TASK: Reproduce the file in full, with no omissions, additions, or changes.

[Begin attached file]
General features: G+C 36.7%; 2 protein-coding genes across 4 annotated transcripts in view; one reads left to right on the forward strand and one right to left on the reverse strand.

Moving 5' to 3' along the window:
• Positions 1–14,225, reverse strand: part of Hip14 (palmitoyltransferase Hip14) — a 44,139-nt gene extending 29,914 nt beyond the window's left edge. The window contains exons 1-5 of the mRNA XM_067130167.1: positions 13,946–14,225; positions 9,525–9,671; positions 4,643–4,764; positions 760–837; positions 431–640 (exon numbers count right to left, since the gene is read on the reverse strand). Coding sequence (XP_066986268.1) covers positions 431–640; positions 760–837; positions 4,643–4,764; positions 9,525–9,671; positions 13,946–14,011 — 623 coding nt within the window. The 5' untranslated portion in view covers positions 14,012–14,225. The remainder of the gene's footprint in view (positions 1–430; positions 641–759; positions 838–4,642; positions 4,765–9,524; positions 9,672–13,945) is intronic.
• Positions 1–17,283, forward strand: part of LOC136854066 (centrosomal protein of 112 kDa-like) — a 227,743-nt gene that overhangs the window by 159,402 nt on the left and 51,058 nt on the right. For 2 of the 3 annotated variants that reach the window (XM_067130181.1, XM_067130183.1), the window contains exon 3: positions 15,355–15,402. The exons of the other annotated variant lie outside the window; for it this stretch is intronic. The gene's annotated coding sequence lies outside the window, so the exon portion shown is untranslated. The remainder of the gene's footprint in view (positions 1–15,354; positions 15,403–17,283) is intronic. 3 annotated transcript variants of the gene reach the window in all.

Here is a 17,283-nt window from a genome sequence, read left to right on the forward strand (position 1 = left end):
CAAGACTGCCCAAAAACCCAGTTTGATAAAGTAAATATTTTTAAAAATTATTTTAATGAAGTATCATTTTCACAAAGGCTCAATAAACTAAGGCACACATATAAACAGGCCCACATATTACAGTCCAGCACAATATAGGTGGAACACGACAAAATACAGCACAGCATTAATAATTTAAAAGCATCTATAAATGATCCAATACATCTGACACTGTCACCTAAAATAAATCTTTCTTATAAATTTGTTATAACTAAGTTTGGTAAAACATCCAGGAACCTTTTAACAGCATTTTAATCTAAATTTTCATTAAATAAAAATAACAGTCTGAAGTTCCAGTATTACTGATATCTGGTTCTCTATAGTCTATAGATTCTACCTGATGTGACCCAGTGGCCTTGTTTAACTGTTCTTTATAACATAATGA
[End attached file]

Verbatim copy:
General features: G+C 36.7%; 2 protein-coding genes across 4 annotated transcripts in view; one reads left to right on the forward strand and one right to left on the reverse strand.

Moving 5' to 3' along the window:
• Positions 1–14,225, reverse strand: part of Hip14 (palmitoyltransferase Hip14) — a 44,139-nt gene extending 29,914 nt beyond the window's left edge. The window contains exons 1-5 of the mRNA XM_067130167.1: positions 13,946–14,225; positions 9,525–9,671; positions 4,643–4,764; positions 760–837; positions 431–640 (exon numbers count right to left, since the gene is read on the reverse strand). Coding sequence (XP_066986268.1) covers positions 431–640; positions 760–837; positions 4,643–4,764; positions 9,525–9,671; positions 13,946–14,011 — 623 coding nt within the window. The 5' untranslated portion in view covers positions 14,012–14,225. The remainder of the gene's footprint in view (positions 1–430; positions 641–759; positions 838–4,642; positions 4,765–9,524; positions 9,672–13,945) is intronic.
• Positions 1–17,283, forward strand: part of LOC136854066 (centrosomal protein of 112 kDa-like) — a 227,743-nt gene that overhangs the window by 159,402 nt on the left and 51,058 nt on the right. For 2 of the 3 annotated variants that reach the window (XM_067130181.1, XM_067130183.1), the window contains exon 3: positions 15,355–15,402. The exons of the other annotated variant lie outside the window; for it this stretch is intronic. The gene's annotated coding sequence lies outside the window, so the exon portion shown is untranslated. The remainder of the gene's footprint in view (positions 1–15,354; positions 15,403–17,283) is intronic. 3 annotated transcript variants of the gene reach the window in all.

Here is a 17,283-nt window from a genome sequence, read left to right on the forward strand (position 1 = left end):
CAAGACTGCCCAAAAACCCAGTTTGATAAAGTAAATATTTTTAAAAATTATTTTAATGAAGTATCATTTTCACAAAGGCTCAATAAACTAAGGCACACATATAAACAGGCCCACATATTACAGTCCAGCACAATATAGGTGGAACACGACAAAATACAGCACAGCATTAATAATTTAAAAGCATCTATAAATGATCCAATACATCTGACACTGTCACCTAAAATAAATCTTTCTTATAAATTTGTTATAACTAAGTTTGGTAAAACATCCAGGAACCTTTTAACAGCATTTTAATCTAAATTTTCATTAAATAAAAATAACAGTCTGAAGTTCCAGTATTACTGATATCTGGTTCTCTATAGTCTATAGATTCTACCTGATGTGACCCAGTGGCCTTGTTTAACTGTTCTTTATAACATAATGA